Australian Federal Police Bust Internet Drug Dealer, DEA Says Its “Heavily Involved” in Silk Road Investigations

Olivia Solon
Ars Technica
February 6, 2013

 

Silk Road - Anonymous MarketplaceAn Australian drug dealer has become the first person to be convicted of a Silk Road-related crime, after using the black marketplace to buy a stash of MDMA, amphetamine, marijuana, and cocaine.

People can buy goods from Silk Road only by connecting with the anonymizing Tor network and using Bitcoins. The marketplace has very few restrictions on what people can sell. An August 2012 study by security researchers at Carnegie Mellon University revealed that the Silk Road trades items worth £1.22 million every month.

According to a report in The Age Paul Leslie Howard used Silk Road to buy and import the illicit drugs on 11 different occasions. Australian Customs and Border Protection Service officers in Melbourne and Sydney examined mail—most of which came from the Netherlands and Germany—destined for his home. They found 46.9 grams of MDMA and 14.5 grams of cocaine. The federal police then raided his house in July 2012 and found digital scales, ziplock bags, AU$2,300 ($2,394) in cash, 35 stun guns disguised as mobile phones and a money counter. They also found two working mobile phones, and forensically analyzed more than 20,000 text messages. In among them were incriminating texts such as “I got five grand worth if you want” and “promote the LSD I got more in. I sold 200 cubes last week”.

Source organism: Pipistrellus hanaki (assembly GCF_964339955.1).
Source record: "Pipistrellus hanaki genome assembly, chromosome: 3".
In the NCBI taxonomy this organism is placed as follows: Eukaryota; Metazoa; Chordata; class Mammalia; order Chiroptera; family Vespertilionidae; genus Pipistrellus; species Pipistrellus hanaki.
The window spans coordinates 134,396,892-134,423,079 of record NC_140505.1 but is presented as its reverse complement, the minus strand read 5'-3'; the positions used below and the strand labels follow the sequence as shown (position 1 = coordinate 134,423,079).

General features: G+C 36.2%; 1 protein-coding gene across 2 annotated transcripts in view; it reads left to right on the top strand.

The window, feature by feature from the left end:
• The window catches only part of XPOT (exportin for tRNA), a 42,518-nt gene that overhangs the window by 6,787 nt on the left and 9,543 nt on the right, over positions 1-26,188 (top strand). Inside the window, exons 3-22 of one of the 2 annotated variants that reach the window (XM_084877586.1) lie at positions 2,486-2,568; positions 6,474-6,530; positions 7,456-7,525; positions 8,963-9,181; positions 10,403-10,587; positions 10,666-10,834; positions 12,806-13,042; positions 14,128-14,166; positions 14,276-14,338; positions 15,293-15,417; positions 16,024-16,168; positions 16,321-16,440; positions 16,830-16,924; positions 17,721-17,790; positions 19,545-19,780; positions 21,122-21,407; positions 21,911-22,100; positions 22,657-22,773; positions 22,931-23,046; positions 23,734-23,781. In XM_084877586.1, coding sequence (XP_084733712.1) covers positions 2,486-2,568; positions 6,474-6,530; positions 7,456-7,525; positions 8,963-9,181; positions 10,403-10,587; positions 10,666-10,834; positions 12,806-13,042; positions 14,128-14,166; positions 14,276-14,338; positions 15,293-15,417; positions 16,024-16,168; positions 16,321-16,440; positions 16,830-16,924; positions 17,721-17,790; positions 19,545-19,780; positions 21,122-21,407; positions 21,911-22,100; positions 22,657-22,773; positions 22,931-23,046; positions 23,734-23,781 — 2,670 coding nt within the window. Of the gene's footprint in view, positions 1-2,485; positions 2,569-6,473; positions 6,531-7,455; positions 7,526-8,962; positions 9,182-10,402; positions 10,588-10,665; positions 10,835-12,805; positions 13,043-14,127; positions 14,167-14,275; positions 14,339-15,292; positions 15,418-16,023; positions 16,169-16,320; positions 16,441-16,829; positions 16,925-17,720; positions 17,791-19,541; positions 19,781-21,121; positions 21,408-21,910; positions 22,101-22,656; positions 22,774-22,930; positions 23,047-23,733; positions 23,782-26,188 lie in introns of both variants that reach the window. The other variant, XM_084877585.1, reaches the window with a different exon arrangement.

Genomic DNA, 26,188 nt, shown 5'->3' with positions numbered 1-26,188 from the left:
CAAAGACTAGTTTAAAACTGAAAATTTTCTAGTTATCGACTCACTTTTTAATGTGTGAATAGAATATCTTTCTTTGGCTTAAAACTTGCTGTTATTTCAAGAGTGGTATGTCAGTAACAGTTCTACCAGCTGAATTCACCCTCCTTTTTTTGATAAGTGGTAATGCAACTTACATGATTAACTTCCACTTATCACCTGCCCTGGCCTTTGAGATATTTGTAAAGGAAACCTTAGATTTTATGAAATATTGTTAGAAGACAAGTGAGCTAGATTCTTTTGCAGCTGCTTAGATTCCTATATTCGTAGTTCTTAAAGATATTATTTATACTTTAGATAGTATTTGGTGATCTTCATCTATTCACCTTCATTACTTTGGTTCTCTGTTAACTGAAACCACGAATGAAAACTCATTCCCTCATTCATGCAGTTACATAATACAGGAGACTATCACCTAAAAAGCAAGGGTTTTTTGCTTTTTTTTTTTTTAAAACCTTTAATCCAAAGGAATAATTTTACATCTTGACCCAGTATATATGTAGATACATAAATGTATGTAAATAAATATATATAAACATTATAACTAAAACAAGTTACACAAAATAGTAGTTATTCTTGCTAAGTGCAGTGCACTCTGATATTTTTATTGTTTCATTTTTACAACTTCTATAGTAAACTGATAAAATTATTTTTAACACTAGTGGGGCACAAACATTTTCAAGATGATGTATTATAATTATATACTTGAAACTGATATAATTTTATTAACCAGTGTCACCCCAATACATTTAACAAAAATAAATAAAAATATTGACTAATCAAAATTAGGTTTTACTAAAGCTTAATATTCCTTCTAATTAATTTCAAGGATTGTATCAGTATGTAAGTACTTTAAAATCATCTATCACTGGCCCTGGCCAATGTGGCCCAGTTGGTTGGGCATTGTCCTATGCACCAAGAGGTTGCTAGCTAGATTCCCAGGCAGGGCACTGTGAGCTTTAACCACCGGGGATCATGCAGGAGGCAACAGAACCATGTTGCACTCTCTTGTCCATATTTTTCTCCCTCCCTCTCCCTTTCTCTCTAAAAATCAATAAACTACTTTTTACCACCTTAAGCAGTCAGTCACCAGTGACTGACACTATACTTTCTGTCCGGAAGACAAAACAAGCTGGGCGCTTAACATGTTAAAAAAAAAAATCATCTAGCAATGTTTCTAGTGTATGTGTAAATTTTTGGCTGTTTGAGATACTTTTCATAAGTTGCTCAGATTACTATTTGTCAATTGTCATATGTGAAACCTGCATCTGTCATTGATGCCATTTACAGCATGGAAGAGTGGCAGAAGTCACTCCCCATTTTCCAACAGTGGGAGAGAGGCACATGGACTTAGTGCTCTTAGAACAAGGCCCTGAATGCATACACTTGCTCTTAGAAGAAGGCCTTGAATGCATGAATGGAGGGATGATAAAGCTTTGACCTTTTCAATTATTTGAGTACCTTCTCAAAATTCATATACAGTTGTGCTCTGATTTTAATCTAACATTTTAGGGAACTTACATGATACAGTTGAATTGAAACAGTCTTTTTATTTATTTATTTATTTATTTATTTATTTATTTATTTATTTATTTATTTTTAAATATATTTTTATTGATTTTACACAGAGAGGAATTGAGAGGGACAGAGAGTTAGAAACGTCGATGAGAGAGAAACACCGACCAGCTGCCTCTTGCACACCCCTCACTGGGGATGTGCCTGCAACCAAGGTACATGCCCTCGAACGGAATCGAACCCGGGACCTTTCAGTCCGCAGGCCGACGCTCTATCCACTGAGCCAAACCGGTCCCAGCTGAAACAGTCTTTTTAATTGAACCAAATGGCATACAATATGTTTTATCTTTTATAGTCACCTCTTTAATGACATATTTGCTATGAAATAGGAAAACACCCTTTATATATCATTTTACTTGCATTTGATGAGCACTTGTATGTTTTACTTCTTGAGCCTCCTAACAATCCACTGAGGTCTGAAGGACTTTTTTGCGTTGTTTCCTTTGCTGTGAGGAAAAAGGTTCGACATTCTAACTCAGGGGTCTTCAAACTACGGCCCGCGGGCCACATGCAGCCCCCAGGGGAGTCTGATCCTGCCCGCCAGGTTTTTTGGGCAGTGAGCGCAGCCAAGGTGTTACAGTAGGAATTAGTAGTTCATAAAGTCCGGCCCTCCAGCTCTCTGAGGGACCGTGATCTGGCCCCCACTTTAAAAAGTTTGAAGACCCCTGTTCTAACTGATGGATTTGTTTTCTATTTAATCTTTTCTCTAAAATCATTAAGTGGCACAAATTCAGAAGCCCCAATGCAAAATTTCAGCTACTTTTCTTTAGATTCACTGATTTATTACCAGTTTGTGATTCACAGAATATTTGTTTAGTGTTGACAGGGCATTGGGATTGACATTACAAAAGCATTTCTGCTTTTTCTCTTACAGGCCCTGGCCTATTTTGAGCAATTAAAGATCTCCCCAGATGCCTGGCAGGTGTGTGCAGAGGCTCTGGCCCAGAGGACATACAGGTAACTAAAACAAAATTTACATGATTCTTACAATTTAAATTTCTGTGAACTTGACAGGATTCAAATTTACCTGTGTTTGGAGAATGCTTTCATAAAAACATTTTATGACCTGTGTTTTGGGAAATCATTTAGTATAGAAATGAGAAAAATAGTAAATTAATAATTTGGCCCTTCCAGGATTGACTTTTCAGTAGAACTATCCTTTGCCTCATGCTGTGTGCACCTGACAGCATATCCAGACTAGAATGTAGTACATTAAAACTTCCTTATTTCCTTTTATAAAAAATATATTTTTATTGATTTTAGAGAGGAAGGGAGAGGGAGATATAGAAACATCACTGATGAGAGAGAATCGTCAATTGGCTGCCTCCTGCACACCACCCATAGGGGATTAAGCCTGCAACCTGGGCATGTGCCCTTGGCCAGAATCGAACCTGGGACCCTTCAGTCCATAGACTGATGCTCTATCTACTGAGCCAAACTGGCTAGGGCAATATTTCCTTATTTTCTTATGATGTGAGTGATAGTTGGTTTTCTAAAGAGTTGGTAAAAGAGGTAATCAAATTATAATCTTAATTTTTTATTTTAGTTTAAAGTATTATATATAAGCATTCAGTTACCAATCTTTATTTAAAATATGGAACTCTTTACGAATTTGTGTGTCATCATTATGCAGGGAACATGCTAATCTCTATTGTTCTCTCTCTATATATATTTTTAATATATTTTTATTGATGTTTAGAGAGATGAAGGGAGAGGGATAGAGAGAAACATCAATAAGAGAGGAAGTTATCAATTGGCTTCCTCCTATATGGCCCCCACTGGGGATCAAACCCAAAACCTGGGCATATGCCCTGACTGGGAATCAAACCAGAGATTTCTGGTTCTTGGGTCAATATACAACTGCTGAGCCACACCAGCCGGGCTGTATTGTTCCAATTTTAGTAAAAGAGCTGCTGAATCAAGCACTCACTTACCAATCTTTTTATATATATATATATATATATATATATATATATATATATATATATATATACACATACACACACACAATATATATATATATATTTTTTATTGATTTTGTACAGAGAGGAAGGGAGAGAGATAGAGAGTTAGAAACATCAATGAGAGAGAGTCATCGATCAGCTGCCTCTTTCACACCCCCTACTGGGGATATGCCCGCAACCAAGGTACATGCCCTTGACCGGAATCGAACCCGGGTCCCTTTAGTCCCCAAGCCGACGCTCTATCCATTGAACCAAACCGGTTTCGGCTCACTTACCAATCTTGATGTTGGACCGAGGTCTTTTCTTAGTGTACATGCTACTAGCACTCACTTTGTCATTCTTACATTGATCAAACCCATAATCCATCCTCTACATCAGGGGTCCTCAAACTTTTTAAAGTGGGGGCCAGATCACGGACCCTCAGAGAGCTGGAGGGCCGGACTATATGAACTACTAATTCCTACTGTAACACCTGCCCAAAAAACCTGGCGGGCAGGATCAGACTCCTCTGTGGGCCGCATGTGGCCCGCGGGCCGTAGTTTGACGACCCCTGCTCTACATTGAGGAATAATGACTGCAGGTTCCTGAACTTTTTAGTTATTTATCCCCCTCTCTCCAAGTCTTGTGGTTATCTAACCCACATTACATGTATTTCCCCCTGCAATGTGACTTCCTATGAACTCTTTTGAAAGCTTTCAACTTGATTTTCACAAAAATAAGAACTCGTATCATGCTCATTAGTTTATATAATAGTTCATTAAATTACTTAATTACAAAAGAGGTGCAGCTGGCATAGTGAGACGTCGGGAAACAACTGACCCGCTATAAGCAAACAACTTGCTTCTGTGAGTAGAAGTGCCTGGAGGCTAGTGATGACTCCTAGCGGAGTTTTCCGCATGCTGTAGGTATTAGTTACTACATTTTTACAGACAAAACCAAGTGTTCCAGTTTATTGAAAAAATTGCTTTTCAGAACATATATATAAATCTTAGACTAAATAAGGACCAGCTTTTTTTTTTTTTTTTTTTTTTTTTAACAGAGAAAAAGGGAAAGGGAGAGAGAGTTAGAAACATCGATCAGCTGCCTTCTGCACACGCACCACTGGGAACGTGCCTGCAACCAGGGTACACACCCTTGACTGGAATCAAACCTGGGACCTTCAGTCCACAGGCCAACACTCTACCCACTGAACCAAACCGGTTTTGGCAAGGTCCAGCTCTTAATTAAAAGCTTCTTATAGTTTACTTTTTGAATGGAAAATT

Howard has pleaded guilty to two charges of “importing a marketable quantity of a border-controlled drug”, which carries a maximum jail term of 25 years. He also pleaded guilty to possessing controlled weapons. During the trial he said that he had been drawn to the site after reading an article by a journalist called Eileen Ormsby, who regularly covers the Silk Road in Australian newspapers. Since Howard’s conviction, the
Silk Road has warned
its users via its Twitter account not to follow their feed nor the feed of Ormsby with their real names.

Prosecutor Morgan Brown made it clear that the authorities had a lot of information about Howard from the Silk Road, including access to his profile, which he registered under the name Shadh1 in April 2012. He set up a vendor’s account offering up cocaine and speed and saying that he is looking to “branch into more as I get more coin back in my pocket”.

At the time of Howard’s arrest, the Australian Federal Police and the Customs and Border Protection Service issued a warning to any would-be drug traders using supposedly anonymous marketplaces such as the Silk Road saying they could be identified by police techniques.

Read the full article— Police crack down on Silk Road following first drug dealer conviction